On Technology Transfer Metrics, 3: Money

Universities don’t track their transfers, the federal government does not track university transfers, and professional organizations and nonprofits do not track university transfers. Law firms don’t track university transfers. Venture capital firms don’t track university transfers. Pretty much anyone who has something to gain from the activity is not also tracking transfer activity for outcomes. There’s no public reporting, no public oversight, no place for public involvement–even though, presumptively, all this university technology transfer effort is supposed to be for the public benefit. Apparently, the public will best benefit from institutional actions if the public is excluded from the processes and everything is kept secret. Makes one wonder, at least.

The AUTM licensing survey is useless for tracking technology transfer–even if one wanted just to know whether any technology was actually being transferred. The AUTM survey does not consider the transfer of technology (but rather only patents, licenses, money, and startups). Outcomes–actual transfers–are not tracked. AUTM also does not track adverse consequences–faculty giving up university work in disgust, bitter fights among research team members over royalty shares, companies pulling out of affiliates programs or dropping consortium memberships, companies refusing to adopt a new “technology” because of the university’s patent position.

The AUTM licensing survey is useless in another way. I spent nearly two decades in university licensing. I never used the “data” we had to collect to supply to AUTM for its survey. We had to keep two sets of records–one set to supply to AUTM and one set for ourselves. It’s not that the numbers in the two sets were different–the records tracked different things. AUTM wanted to know how much we spent on patenting. We wanted to know how much we were spending and not getting reimbursed. To get reimbursed meant that someone else–multiple companies, say–were paying for acquisition of technology.

More generally, the primary–if not only–thing that senior administrators care about with regard to “technology transfer” is net income. “How much money are you making that we get?” That’s it. That’s the primary metric. If a university patent licensing office hit it big–talking millions a year from a patent license–the best thing of all to do would be to shut down the licensing office altogether until the licensee stopped paying, and then start things up again. But no, university administrators can’t do that because they are so fixated on money that they think if they got one amazing deal, then by converting everything over to a bureaucratic, managed system of patenting and licensing, then they will make even more money. It is a sort of gambling addiction. And it’s not even “I got lucky at blackjack so now I’ll start counting cards and make a system of winning.” It’s more like “I got lucky at blackjack so now I’ll start stealing systematically from neighbors’ garages to get enough money so I can be lucky again and again and then I’ll pay them all back.”

Everything else about the AUTM licensing survey is tied to making a case for how much work is involved in technology transfer and therefore a continuing need for more money to finance that work. Think about it. AUTM represents the licensing managers, not the universities involved–even though many universities pay for the personal memberships of their technology transfer personnel (and their annual conference and their regional conferences and their educational conferences). Why would AUTM collect data that might run against growing technology transfer offices bigger and bigger?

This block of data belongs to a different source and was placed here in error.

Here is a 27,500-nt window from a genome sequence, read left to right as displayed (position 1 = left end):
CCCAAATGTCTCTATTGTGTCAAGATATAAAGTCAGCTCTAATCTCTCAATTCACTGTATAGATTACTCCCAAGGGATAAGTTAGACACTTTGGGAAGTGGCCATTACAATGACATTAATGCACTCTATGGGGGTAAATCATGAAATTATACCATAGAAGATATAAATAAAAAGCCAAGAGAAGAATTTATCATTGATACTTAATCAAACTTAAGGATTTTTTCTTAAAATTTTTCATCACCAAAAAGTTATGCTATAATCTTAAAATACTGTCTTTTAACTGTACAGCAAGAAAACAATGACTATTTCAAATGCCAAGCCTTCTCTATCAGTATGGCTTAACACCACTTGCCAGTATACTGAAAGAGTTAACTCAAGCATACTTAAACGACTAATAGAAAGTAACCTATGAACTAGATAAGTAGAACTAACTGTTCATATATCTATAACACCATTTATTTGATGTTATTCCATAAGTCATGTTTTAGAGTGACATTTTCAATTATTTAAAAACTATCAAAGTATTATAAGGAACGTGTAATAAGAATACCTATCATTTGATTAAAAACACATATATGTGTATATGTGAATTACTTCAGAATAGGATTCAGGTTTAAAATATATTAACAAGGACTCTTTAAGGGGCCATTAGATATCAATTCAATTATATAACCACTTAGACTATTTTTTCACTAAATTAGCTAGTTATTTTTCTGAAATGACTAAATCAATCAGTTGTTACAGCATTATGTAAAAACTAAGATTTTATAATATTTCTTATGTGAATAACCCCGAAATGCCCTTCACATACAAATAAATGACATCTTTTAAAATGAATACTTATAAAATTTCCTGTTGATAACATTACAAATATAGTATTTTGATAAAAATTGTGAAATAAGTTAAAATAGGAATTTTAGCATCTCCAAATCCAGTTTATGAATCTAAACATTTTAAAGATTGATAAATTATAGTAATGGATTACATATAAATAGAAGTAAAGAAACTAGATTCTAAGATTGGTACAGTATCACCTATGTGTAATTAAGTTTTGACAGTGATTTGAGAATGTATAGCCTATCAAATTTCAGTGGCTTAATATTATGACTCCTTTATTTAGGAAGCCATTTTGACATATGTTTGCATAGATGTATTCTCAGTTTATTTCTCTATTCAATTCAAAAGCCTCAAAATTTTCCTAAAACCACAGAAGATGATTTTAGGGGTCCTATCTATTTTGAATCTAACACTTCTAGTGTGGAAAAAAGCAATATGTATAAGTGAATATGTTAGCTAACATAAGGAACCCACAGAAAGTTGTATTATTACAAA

So why don’t universities–not through their licensing operations–track the licensing activity independently? In part, it’s because non-licensing administrators have a similar problem with metrics. University administrators want money from licensing–“a new source of revenue,” and want reputation–and so want to avoid bad press. They accept whatever gets claimed as necessary to make money, even if it isn’t so. Thus they accept patenting as necessary to make money, when it isn’t. They accept default exclusive licensing as necessary, when it isn’t. They accept compulsory invention ownership policies, when compulsion isn’t necessary to making money. It’s all very strange. Classic university-hosted inventions spun into commercial products were voluntarily disclosed, non-exclusively licensed, and some not patented. We’re talking electrostatic precipitator, insulin, vitamin D in milk, warfarin, gene splicing, X-windows, and SPICE.

We might ask, then, why doesn’t the federal government track licensing operations, even for inventions made in federally funded work? Bayh-Dole has all the apparatus in place for such tracking, but then–it turns out–Bayh-Dole makes the tracking optional for federal agencies. They don’t have to request reports of invention utilization. They don’t have to follow up to audit any of the information provided. There are no consequences for universities if they lie or report negligently–the only problem is if they don’t produce a requested report. Nothing in the report apparently matters a lick. And Bayh-Dole does one further thing–it makes all those reports a government secret. That’s part of its long-standing battle with FOIA law, which arguably Bayh-Dole violates rather than amends. So all those mindless, potentially inaccurate reports, which ought to be the basis to trigger *thousands* of march-in procedures per year per agency, end up being more bureaucratic trash produced in the name of public benefit, innovation, and commercial development.